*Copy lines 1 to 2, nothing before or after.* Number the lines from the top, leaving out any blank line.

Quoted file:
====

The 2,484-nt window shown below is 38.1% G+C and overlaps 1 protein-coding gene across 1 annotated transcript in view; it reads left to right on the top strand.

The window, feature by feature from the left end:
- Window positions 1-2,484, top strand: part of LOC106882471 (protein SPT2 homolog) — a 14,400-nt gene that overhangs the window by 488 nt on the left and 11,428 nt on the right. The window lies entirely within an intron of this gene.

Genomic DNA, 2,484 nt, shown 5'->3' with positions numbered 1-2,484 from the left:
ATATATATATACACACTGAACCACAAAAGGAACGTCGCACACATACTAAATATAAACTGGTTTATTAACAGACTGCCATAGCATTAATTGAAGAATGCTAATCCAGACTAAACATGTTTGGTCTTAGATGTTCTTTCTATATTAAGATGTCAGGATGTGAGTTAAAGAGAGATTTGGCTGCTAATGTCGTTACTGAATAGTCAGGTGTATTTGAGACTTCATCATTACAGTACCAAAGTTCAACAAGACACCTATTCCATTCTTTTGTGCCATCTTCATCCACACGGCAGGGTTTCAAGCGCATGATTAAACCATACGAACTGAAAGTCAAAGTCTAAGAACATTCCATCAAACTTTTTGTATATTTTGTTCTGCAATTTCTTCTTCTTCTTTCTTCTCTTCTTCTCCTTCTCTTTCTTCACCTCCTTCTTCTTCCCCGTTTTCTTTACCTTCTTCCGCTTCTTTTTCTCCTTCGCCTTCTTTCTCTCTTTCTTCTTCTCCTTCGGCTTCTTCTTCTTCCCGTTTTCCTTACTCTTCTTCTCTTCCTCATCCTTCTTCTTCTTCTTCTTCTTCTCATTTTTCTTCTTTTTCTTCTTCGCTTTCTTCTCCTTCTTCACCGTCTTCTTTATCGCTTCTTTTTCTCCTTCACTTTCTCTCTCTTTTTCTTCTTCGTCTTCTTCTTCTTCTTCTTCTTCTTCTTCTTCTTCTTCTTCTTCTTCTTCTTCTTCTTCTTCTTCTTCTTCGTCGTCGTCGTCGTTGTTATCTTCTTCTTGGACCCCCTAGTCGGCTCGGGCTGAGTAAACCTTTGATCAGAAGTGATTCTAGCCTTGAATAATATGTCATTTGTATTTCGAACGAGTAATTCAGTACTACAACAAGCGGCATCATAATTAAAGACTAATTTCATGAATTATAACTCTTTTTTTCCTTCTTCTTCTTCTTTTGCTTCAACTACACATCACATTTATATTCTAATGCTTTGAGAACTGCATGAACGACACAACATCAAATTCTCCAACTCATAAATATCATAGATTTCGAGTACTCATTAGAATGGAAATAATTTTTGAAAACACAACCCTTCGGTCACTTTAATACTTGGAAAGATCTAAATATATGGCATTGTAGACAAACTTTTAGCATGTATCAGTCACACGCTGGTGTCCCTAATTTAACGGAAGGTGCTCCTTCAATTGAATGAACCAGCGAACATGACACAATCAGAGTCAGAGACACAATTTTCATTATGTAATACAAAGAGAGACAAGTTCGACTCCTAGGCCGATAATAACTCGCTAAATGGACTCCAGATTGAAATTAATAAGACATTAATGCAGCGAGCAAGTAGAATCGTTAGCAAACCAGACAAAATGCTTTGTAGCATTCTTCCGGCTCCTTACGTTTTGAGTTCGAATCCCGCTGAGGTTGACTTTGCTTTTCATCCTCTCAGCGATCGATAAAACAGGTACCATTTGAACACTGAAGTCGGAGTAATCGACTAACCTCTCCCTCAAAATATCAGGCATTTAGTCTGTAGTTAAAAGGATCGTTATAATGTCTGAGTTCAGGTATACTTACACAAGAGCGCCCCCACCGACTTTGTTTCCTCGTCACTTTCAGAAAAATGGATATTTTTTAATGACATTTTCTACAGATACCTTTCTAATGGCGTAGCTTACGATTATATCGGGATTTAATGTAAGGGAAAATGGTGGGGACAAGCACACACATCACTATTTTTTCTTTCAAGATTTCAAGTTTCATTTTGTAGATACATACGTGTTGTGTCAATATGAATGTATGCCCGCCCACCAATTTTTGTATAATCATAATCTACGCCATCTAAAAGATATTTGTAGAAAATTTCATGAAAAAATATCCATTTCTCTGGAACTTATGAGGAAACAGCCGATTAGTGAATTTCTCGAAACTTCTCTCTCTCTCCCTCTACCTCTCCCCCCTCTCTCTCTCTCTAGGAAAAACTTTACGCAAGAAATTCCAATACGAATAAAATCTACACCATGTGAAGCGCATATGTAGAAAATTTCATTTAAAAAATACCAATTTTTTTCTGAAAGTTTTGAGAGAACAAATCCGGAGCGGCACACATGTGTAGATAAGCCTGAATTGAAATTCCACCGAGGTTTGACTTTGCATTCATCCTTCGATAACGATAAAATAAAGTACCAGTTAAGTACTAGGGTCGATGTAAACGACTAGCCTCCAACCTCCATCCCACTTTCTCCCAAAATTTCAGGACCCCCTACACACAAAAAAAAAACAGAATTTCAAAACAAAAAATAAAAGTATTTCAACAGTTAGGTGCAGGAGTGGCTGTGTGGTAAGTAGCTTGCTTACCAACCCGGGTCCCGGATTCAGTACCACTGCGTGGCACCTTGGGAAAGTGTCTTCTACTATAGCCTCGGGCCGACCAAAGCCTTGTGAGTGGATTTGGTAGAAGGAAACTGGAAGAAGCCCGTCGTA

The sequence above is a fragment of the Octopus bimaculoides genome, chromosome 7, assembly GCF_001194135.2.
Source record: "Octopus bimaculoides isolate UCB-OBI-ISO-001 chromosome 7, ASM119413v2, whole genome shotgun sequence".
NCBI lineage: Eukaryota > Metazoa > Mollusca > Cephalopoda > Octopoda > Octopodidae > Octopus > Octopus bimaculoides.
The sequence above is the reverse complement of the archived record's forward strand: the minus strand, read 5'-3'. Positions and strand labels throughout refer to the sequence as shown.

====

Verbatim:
The 2,484-nt window shown below is 38.1% G+C and overlaps 1 protein-coding gene across 1 annotated transcript in view; it reads left to right on the top strand.

The window, feature by feature from the left end: